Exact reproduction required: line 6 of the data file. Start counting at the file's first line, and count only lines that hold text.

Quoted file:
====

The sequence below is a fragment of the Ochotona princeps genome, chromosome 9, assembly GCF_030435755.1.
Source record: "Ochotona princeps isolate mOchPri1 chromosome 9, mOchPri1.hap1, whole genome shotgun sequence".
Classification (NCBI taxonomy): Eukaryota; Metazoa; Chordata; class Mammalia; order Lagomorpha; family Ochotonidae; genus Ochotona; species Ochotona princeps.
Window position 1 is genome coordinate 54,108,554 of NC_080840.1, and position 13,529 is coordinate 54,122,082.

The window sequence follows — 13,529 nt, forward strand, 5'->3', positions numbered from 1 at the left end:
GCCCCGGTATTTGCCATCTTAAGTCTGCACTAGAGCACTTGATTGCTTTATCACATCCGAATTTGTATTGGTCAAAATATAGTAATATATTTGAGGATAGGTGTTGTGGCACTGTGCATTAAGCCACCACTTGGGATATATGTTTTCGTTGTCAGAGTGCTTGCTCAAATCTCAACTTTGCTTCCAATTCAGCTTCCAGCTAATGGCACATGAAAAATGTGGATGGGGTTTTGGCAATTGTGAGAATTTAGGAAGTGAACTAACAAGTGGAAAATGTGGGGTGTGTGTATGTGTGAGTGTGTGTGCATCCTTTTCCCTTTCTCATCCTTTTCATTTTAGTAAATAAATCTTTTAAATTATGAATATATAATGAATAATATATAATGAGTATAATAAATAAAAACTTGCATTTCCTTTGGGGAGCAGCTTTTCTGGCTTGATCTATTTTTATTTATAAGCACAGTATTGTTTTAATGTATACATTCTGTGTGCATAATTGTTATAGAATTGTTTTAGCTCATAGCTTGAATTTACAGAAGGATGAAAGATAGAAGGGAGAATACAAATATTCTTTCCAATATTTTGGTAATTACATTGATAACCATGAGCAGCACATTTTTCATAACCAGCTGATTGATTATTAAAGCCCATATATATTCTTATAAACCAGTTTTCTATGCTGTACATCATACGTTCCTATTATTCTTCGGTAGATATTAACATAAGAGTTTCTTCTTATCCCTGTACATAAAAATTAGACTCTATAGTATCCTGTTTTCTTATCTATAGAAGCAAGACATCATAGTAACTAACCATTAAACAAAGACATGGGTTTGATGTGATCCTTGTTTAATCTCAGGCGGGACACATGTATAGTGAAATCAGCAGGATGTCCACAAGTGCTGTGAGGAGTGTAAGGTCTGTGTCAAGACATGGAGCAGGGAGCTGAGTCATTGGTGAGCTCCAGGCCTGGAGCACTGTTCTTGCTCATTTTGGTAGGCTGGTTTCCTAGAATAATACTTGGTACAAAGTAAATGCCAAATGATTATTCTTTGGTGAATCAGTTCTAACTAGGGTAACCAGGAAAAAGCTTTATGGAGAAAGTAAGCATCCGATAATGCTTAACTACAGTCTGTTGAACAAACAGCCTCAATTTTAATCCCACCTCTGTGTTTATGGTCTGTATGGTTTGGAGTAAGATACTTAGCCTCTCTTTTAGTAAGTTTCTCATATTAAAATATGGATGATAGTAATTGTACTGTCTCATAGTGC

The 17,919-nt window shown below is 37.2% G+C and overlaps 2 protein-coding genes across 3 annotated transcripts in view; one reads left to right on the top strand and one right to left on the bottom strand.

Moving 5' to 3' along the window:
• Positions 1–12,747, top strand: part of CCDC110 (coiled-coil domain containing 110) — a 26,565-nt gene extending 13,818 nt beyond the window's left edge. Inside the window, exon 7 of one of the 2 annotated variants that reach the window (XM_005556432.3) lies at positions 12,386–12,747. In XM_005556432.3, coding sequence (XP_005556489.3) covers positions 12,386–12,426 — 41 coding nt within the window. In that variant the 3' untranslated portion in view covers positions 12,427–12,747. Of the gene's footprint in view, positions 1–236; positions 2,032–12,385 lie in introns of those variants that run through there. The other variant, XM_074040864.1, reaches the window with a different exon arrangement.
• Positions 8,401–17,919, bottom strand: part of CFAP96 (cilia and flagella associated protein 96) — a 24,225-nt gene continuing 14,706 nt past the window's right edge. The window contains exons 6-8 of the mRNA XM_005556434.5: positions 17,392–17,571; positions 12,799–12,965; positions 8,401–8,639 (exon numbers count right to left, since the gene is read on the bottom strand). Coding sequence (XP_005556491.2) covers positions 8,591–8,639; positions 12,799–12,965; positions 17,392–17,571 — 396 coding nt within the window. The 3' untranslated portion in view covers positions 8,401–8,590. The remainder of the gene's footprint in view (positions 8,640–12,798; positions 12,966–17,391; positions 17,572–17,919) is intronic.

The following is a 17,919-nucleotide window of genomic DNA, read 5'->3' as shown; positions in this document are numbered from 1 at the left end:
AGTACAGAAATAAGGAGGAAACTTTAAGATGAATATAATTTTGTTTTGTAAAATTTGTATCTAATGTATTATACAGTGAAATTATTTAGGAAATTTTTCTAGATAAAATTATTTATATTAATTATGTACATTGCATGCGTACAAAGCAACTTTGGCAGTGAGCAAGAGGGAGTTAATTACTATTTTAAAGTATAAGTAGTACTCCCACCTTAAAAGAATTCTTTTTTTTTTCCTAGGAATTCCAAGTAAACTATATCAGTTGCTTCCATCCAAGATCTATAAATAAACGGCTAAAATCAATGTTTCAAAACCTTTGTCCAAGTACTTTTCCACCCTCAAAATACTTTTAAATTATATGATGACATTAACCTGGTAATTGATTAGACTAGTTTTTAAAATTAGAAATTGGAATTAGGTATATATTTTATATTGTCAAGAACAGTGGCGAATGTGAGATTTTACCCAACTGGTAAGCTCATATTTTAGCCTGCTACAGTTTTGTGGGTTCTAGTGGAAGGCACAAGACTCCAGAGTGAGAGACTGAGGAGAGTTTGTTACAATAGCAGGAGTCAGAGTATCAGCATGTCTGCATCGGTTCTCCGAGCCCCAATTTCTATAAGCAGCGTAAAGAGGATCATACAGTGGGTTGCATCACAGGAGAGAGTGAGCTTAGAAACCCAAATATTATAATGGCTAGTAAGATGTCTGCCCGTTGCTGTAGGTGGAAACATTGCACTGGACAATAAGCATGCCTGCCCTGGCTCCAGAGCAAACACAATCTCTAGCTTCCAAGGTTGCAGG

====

GCCCCGGTATTTGCCATCTTAAGTCTGCACTAGAGCACTTGATTGCTTTATCACATCCGAATTTGTATTGGTCAAAATATAGTAATATATTTGAGGATAGGTGTTGTGGCACTGTGCATTAAGCCACCACTTGGGATATATGTTTTCGTTGTCAGAGTGCTTGCTCAAATCTCAACTTTGCTTCCAATTCAGCTTCCAGCTAATGGCACATGAAAAATGTGGATGGGGTTTTGGCAATTGTGAGAATTTAGGAAGTGAACTAACAAGTGGAAAATGTGGGGTGTGTGTATGTGTGAGTGTGTGTGCATCCTTTTCCCTTTCTCATCCTTTTCATTTTAGTAAATAAATCTTTTAAATTATGAATATATAATGAATAATATATAATGAGTATAATAAATAAAAACTTGCATTTCCTTTGGGGAGCAGCTTTTCTGGCTTGATCTATTTTTATTTATAAGCACAGTATTGTTTTAATGTATACATTCTGTGTGCATAATTGTTATAGAATTGTTTTAGCTCATAGCTTGAATTTACAGAAGGATGAAAGATAGAAGGGAGAATACAAATATTCTTTCCAATATTTTGGTAATTACATTGATAACCATGAGCAGCACATTTTTCATAACCAGCTGATTGATTATTAAAGCCCATATATATTCTTATAAACCAGTTTTCTATGCTGTACATCATACGTTCCTATTATTCTTCGGTAGATATTAACATAAGAGTTTCTTCTTATCCCTGTACATAAAAATTAGACTCTATAGTATCCTGTTTTCTTATCTATAGAAGCAAGACATCATAGTAACTAACCATTAAACAAAGACATGGGTTTGATGTGATCCTTGTTTAATCTCAGGCGGGACACATGTATAGTGAAATCAGCAGGATGTCCACAAGTGCTGTGAGGAGTGTAAGGTCTGTGTCAAGACATGGAGCAGGGAGCTGAGTCATTGGTGAGCTCCAGGCCTGGAGCACTGTTCTTGCTCATTTTGGTAGGCTGGTTTCCTAGAATAATACTTGGTACAAAGTAAATGCCAAATGATTATTCTTTGGTGAATCAGTTCTAACTAGGGTAACCAGGAAAAAGCTTTATGGAGAAAGTAAGCATCCGATAATGCTTAACTACAGTCTGTTGAACAAACAGCCTCAATTTTAATCCCACCTCTGTGTTTATGGTCTGTATGGTTTGGAGTAAGATACTTAGCCTCTCTTTTAGTAAGTTTCTCATATTAAAATATGGATGATAGTAATTGTACTGTCTCATAGTGC